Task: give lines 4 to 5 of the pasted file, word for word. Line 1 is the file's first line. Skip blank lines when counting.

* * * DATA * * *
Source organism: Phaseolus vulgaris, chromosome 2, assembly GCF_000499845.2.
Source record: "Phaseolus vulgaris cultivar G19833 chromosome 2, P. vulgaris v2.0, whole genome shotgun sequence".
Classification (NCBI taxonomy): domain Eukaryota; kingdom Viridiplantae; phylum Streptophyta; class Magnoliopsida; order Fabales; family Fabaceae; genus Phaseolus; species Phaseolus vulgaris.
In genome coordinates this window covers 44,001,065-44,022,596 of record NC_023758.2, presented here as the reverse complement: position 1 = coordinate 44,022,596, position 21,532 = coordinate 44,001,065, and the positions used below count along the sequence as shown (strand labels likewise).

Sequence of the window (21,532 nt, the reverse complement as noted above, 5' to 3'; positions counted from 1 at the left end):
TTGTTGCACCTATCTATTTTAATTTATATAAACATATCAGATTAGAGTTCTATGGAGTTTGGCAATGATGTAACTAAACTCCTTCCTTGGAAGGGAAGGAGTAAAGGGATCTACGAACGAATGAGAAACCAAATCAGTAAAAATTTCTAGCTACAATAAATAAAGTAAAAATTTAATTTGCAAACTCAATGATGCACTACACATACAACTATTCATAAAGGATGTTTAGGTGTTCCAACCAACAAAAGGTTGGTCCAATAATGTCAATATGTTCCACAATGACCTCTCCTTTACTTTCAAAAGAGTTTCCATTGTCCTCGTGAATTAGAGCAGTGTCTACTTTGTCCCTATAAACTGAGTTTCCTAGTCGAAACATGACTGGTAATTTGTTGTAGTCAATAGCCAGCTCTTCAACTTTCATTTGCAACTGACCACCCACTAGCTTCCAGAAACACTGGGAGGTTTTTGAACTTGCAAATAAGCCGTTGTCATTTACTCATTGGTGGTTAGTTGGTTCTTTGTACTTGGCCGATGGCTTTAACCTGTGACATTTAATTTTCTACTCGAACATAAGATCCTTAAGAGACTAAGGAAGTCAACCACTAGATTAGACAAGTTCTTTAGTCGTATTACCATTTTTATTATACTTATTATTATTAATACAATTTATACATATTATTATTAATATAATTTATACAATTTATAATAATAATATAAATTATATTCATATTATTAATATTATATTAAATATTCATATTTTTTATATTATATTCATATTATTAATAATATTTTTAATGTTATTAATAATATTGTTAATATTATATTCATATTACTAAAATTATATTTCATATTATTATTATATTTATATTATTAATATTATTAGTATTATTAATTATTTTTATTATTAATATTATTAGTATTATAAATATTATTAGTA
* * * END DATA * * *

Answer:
In genome coordinates this window covers 44,001,065-44,022,596 of record NC_023758.2, presented here as the reverse complement: position 1 = coordinate 44,022,596, position 21,532 = coordinate 44,001,065, and the positions used below count along the sequence as shown (strand labels likewise).

Sequence of the window (21,532 nt, the reverse complement as noted above, 5' to 3'; positions counted from 1 at the left end):